Posted by: steveonfilm | December 10, 2009

Pride is Forever: Day Four

Set up. Confrontation. Resolution.

Chapter four of “The Screenwriter’s Workbook” is titled The Paradigm. It’s the first chapter where you begin to get into some of the inner workings of how Syd suggests writers structure their screenplay. It’s the first time you’re introduced to the three act screenplay structure, as well as plot points one and two, and what they’re used for. It’s a great chapter to read, even as a refresher, since it outlines the purpose of each acts, and Syd uses some great movies to make his point (Collateral, Thelma & Louise, The Shawkshank Redemption).

Syd goes to great pains to explain that the structure he outlines in The Paradigm is not set in stone. He explains that The Paradigm “…is only a model, an example or conceptual scheme.” This was something I failed to grasp when I first started to use The Paradigm as a tool to help structure my screenplays. In fact, if you look back in the blog, you can even see instances of where I write about struggling with it. I was too concerned with “hitting my marks” instead of making sure that the story was working.

Syd uses “The Lord of the Rings: The Fellowship of the Ring” as an example to show how the The Paradigm works. Act one is life in the Shire. Plot point one is Frodo and Sam leaving the Shire. Act two is the trip to Rivendell and the Fellowship being formed. Plot point two is when The Fellowship leaves Lothlorien. Act three is Frodo and Sam beginning their journey. It’s a perfect illustration of a beginning, middle, and end. Set up. Confrontation. Resolution.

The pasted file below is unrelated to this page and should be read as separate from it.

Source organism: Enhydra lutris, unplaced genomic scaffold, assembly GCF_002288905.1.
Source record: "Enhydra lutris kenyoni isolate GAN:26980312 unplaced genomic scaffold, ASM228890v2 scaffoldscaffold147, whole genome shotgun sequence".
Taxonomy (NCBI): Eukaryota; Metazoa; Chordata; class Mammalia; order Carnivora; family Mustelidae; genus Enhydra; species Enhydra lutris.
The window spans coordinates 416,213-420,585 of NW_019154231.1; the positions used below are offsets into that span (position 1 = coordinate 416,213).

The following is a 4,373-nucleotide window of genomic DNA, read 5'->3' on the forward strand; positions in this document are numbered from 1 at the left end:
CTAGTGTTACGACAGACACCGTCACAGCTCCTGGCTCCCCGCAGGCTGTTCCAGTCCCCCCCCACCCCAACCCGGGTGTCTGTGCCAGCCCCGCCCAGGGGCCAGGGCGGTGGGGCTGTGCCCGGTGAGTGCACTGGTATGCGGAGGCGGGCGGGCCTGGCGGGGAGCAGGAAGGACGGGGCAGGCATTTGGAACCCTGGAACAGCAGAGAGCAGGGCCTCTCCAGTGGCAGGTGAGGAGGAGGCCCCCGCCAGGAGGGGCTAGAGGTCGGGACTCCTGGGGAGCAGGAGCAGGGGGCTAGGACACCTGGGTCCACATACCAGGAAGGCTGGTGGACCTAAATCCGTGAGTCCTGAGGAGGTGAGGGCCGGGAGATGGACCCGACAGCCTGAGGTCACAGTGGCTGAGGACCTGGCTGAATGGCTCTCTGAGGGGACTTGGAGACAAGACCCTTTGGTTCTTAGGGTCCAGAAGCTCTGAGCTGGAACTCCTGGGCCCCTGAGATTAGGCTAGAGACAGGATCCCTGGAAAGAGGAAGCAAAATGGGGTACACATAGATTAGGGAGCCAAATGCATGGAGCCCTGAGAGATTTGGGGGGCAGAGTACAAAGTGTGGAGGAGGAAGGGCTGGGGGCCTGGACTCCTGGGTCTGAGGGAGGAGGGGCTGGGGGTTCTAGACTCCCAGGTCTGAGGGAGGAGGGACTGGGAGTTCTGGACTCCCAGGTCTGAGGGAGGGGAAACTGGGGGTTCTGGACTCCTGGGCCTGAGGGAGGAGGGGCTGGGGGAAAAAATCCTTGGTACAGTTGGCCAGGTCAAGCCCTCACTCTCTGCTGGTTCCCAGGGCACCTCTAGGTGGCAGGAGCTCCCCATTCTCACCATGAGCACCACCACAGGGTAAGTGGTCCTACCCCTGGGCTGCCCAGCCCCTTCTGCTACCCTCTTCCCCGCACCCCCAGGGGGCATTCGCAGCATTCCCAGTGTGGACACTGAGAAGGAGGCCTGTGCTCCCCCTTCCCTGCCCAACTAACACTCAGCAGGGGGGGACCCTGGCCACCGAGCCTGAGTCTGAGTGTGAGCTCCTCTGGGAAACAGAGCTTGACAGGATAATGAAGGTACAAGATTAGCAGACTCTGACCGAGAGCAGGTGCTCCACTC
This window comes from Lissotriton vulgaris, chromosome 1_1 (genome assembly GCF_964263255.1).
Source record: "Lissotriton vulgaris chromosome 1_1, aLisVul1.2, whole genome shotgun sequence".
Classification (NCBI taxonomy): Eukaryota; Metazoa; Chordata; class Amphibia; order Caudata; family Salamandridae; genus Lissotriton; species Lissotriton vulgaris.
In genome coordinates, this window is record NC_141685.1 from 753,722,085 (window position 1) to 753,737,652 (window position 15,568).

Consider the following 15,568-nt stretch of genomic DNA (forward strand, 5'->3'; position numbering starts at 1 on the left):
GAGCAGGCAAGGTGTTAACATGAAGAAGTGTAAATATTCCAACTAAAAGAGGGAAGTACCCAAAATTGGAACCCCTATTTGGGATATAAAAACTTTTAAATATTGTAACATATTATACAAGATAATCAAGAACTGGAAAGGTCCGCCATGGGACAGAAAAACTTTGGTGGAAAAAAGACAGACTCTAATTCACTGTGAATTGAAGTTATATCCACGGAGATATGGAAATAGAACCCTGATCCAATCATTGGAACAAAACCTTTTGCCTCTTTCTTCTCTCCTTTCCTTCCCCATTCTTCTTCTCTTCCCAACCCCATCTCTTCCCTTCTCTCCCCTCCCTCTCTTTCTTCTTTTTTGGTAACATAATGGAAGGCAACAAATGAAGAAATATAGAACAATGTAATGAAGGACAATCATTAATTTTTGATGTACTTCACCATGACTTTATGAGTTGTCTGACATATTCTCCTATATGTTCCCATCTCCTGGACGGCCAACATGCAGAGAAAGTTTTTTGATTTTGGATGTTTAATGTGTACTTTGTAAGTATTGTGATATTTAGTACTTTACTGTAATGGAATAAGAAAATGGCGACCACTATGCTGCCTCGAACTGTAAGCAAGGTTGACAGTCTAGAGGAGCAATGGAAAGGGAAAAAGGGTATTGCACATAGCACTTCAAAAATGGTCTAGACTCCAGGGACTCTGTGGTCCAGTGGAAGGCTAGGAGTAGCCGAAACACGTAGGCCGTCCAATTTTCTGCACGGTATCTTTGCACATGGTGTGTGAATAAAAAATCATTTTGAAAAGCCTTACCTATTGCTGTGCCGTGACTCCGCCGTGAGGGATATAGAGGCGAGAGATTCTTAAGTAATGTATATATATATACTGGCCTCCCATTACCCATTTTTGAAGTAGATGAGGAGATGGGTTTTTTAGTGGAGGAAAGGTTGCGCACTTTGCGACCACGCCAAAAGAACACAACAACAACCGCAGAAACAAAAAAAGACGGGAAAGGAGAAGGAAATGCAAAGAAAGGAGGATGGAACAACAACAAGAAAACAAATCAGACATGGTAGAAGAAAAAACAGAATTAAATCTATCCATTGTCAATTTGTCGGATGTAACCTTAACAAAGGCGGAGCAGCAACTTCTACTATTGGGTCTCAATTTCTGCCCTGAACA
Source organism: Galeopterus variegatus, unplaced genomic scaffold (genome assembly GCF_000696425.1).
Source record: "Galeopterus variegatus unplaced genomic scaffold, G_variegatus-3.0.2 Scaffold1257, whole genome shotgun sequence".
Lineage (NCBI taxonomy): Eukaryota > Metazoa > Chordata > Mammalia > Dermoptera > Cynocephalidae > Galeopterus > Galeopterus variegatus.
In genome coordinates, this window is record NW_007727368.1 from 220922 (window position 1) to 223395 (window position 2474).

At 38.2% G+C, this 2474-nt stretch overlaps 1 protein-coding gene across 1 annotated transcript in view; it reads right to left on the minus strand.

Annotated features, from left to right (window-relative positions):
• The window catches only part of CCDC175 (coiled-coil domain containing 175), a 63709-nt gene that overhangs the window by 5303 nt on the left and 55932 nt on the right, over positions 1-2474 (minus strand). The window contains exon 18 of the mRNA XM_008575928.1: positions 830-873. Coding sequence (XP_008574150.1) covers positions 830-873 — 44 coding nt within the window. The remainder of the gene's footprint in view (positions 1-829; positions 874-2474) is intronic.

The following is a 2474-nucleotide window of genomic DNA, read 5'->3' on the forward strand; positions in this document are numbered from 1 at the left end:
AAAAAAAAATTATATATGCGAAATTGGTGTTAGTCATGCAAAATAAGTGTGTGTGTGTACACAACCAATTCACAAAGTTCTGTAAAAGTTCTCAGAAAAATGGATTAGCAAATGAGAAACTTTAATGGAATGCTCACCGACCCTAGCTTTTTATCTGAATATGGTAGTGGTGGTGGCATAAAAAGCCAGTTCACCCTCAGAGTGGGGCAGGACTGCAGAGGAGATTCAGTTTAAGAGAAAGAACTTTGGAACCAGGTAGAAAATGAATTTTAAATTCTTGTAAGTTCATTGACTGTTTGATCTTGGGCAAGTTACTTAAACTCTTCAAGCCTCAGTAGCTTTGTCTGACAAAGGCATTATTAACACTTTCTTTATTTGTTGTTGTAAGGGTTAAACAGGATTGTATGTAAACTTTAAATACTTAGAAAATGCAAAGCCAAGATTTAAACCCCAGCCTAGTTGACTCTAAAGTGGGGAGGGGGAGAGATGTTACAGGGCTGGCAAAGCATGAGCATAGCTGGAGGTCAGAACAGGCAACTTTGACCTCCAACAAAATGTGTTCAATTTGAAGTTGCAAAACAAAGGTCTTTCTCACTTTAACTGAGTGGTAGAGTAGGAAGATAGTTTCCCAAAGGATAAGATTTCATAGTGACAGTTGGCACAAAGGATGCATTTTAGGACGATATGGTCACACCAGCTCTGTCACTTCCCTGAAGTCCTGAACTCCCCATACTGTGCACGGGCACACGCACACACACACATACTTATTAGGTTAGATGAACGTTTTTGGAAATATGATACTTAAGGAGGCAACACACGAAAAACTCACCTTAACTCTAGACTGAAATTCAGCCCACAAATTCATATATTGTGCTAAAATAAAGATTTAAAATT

Syd gets a lot of heat for this “formula,” as do screenwriters who follow it, but like I’ve stated before I think it’s a technique/exercise that really opens up the world of screenwriting to the first time or inexperienced screenwriter. It’s something that really gets a screenwriter thinking about how to structure their story. None of the paradigm is set in stone. It’s flexible. And can bend to meet the need of the story. But I still think it’s a great exercise for a writer to go through, even if it only serves as a starting point for them to start to flesh out how their story is going to move.

The exercise at the end of chapter four is to take your story idea and structure it using the paradigm. I’ve written about how “Pride is Forever” could be structured a bit in some posts a few weeks ago, so I’ve already got a good grasp on how I want it to work. Regardless, I’m still going to take the paradigm worksheet available on Syd Field’s web site and build it out. I’ll post up my results tomorrow.

Until next time, keep writing!


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